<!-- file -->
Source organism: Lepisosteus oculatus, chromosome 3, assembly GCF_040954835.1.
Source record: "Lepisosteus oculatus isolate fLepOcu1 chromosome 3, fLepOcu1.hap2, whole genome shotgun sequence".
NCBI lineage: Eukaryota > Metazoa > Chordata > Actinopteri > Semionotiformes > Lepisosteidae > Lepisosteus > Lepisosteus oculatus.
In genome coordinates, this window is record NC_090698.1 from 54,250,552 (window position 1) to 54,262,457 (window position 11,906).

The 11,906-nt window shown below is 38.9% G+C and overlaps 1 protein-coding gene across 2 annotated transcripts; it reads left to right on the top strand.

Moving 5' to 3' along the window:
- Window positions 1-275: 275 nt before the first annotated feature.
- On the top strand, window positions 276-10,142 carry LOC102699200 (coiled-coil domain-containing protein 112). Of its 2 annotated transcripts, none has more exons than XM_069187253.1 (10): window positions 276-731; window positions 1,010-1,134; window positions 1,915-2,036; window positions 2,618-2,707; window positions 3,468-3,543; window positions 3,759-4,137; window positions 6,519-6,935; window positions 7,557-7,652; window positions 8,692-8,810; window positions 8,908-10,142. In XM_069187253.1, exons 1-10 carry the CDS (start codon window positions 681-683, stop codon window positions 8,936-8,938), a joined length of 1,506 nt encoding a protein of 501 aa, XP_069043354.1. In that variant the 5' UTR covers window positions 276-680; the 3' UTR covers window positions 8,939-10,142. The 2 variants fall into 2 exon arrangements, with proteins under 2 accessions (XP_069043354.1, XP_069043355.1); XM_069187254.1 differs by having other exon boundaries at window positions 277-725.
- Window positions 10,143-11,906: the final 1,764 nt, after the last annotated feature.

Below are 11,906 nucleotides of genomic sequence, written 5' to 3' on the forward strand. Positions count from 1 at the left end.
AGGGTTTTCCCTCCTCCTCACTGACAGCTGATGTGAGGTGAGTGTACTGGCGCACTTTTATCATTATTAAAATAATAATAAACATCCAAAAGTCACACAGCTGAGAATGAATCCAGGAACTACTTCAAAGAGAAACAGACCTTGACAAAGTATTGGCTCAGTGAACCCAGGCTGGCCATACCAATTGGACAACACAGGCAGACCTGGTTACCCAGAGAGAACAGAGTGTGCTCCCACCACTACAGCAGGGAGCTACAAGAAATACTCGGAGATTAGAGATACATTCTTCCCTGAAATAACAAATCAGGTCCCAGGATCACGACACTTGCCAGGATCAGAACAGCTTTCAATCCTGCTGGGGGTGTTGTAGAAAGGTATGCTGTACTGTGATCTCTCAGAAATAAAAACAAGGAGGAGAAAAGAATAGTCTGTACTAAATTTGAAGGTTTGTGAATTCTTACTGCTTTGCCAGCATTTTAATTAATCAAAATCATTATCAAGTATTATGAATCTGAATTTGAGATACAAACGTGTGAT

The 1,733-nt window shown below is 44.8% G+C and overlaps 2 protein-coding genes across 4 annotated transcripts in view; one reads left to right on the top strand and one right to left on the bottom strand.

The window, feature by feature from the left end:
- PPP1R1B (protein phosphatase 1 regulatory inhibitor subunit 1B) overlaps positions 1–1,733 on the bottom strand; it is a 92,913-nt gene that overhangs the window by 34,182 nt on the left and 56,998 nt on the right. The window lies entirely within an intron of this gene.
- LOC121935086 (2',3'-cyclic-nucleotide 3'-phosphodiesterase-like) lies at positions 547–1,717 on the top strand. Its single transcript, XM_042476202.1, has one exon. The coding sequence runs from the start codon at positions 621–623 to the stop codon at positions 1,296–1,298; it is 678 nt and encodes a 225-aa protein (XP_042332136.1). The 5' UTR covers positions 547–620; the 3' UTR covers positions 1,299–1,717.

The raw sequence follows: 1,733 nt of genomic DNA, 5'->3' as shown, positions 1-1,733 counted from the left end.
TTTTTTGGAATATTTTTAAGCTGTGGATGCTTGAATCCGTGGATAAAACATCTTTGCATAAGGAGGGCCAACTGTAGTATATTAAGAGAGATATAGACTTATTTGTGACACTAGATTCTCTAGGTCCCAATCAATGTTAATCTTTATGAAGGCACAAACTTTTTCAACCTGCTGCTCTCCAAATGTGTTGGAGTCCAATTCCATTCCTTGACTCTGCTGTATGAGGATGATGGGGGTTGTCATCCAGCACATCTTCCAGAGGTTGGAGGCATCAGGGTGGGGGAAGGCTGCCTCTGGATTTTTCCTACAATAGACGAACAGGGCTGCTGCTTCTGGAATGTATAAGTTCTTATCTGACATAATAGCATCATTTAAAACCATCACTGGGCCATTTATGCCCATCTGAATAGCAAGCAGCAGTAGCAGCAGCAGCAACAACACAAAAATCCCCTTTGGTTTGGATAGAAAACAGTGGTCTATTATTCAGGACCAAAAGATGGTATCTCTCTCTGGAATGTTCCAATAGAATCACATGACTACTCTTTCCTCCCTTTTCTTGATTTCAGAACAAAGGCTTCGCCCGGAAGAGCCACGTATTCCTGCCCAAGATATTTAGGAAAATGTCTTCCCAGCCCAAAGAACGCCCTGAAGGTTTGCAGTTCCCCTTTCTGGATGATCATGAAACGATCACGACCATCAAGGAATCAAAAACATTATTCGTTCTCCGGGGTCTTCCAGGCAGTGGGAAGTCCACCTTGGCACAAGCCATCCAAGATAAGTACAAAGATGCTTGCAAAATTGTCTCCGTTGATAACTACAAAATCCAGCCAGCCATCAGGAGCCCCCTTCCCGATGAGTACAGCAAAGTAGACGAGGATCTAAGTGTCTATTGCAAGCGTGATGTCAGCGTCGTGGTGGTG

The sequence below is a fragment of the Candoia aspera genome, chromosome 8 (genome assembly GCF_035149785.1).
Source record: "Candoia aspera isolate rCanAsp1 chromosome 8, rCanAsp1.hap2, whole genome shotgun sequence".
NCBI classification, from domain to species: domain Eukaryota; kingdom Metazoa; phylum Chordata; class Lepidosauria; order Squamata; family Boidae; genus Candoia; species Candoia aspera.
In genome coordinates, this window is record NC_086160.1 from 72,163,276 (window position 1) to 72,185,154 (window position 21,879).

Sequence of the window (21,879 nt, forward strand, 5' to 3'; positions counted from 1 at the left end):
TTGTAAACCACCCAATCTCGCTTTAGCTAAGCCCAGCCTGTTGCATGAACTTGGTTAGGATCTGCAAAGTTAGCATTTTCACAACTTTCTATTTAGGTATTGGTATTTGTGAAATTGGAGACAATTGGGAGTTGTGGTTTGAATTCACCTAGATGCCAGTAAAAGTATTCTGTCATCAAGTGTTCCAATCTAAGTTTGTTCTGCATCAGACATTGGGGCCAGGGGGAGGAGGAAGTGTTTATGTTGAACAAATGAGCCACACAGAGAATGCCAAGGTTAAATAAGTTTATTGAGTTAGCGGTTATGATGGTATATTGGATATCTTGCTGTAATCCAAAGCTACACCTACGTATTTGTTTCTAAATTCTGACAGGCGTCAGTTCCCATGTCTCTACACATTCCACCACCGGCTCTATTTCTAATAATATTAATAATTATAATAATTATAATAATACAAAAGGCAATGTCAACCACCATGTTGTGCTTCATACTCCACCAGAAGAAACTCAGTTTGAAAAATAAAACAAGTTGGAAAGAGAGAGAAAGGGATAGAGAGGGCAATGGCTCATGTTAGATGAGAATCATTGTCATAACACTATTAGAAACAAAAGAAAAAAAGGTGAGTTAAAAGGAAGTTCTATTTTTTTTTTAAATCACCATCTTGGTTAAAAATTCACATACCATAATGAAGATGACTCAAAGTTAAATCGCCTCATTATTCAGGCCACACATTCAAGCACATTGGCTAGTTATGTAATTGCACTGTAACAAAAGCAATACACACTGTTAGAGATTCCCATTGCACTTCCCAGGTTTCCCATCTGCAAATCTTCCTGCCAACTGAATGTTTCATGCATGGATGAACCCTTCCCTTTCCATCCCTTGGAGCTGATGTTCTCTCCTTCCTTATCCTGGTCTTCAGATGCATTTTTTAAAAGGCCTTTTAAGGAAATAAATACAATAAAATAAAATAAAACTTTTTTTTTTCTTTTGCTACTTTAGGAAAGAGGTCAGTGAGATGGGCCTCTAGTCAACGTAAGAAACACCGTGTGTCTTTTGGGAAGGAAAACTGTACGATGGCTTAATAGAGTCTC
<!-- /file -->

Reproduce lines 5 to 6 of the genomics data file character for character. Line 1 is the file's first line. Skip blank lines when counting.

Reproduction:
The 11,906-nt window shown below is 38.9% G+C and overlaps 1 protein-coding gene across 2 annotated transcripts; it reads left to right on the top strand.

Moving 5' to 3' along the window: